Easter of springtime festivals

. But the celebrations of Easter have many customs and legends that are pagan in origin and have nothing to do with Christianity

Scholars, accepting the derivation proposed by the 8th-century English scholar St. Bede, believe the name Easter is thought to come from the Scandinavian “Ostra” and the Teutonic “Ostern” or “Eastre,” both Goddesses of mythology signifying spring and fertility whose festival was celebrated on the day of the vernal equinox

Traditions associated with the festival survive in the Easter rabbit, a syymbol of fertility, and in colored easter eggs, originally painted with bright colors to represent the sunlight of spring, and used in Easter-egg rolling contests or given as gifts

The Christian celebration of Easter embodies a number of converging traditions with emphasis on the relation of Easter to the Jewish festival of Passover, or Pesach, from which is derived Pasch, another name used by Europeans for Easter. Passover is an important feast in the Jewish calendar which is celebrated for 8 days annd commemorates the flight and freedom of the Israelites from slavery in Egypt

The early Christians, many of whom were of Jewish origin, were brought up in the Hebrew tradition and regarded Easter as a new feature of the Passover festival, a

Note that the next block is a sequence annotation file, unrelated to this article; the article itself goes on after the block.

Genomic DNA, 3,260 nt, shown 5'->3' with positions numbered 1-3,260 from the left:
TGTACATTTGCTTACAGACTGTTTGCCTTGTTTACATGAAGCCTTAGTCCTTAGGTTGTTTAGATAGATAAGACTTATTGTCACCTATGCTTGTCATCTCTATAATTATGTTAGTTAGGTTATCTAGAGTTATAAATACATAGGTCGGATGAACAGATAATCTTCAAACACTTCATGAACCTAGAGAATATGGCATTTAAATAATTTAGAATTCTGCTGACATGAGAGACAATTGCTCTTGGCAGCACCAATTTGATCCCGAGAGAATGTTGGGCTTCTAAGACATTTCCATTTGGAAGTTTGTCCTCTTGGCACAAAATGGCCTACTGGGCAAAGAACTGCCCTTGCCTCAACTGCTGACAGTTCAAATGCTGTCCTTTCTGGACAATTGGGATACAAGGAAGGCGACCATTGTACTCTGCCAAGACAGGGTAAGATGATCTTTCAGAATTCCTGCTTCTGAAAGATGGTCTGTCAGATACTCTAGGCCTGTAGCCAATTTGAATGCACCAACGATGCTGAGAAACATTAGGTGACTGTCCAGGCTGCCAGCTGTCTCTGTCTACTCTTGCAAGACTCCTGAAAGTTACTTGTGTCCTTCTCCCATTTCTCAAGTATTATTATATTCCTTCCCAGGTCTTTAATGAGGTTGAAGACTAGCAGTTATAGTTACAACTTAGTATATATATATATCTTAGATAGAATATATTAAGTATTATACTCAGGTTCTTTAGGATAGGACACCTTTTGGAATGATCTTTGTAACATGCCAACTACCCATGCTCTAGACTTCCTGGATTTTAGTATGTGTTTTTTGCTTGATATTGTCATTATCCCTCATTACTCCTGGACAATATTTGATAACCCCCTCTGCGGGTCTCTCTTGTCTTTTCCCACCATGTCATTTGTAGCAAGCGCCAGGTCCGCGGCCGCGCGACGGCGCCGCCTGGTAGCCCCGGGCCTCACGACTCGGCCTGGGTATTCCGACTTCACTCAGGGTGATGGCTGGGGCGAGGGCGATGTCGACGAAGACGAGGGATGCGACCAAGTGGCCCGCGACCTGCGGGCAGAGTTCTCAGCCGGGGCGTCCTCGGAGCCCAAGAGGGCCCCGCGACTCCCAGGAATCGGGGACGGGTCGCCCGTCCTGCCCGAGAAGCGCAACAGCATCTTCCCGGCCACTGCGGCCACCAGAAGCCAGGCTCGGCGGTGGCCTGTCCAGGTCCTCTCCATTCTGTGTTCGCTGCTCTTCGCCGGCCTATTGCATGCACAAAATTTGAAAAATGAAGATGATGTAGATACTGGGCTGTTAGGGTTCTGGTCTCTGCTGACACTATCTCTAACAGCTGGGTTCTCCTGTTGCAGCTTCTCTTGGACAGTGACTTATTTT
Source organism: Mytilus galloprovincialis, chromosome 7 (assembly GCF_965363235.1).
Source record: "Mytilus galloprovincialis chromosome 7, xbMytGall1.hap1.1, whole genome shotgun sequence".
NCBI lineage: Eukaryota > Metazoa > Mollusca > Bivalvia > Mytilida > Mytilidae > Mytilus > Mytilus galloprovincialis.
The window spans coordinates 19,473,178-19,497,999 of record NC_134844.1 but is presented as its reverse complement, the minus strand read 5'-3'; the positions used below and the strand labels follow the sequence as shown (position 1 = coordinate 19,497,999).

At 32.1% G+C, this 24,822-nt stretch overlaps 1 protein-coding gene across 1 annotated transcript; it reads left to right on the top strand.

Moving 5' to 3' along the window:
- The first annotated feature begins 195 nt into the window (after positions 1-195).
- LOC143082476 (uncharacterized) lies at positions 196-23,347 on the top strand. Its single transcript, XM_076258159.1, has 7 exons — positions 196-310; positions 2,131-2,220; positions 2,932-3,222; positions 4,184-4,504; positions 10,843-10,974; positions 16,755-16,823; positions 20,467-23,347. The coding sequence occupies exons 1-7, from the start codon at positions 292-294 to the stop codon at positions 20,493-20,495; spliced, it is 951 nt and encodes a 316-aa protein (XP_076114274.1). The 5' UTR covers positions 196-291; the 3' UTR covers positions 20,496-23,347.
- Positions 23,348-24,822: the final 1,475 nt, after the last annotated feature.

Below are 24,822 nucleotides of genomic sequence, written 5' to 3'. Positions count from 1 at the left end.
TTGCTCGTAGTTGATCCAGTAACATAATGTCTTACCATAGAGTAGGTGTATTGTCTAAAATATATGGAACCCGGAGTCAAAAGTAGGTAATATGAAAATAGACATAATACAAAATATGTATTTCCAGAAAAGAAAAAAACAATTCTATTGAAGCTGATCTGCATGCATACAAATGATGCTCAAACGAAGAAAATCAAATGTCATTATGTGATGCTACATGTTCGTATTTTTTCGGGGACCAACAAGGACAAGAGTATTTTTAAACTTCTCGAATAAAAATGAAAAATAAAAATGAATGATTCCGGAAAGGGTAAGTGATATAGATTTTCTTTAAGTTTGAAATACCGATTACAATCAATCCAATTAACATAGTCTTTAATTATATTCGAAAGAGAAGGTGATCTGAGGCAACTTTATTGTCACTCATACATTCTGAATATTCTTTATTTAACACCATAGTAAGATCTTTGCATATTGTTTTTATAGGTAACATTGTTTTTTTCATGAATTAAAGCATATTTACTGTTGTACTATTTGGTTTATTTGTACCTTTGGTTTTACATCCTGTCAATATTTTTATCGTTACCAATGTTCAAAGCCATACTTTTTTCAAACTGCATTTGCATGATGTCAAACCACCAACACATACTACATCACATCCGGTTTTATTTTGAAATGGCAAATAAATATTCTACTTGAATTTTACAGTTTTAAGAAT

commemoration of the advent of the Messiah as foretold by the prophets. (For more information please visit our Passover celebration – Passover on the Net)

Easter is observed by the churches of the West on the first Sunday following the full moon that occurs on or following the spring equinox (March 2I). So Easter became a “movable” feast which can occur as early as March 22 or as late as April 25

Christian churches in the East which were closer to the birthplace of the new religion and in which old traditions were strong, observe Easter according to the date of the Passover festival

Easter is at the end of the Lenten season, which covers a forty-six-day period that begins on Ash Wednesday and ennds with Easter. The Lenten season itself comprises forty days, as the six Sundays in Lent are not actually a part of Lent. Sundays are considered a commemoration of Easter Sunday and have always been excluded from the Lenten fast. The Lenten season is a period of penitence in preparation for the highest festival of the church year, Easter

Holy Week, the last week of Lent, begins its with the observance of Palm Sunday. Palm Sunday takes its name from Jesus’ tr
riumphal entry into Jerusalem where the crowds laid palms at his feet. Holy Thursday commemorates the Last Supper, which was held the evening before the Crucifixion. Friday in Holy Week is the anniversary of the Crufixion, the day that Christ was crucified and died on the cross

Holy week and the Lenten season end with Easter Sunday, the day of resurrection of Jesus Christ

Easter Traditions and Origins

Easter traditions and symbols are abundant. But what are the origins of these Easter traditions? Learn the history of Easter traditions here.

The Easter Season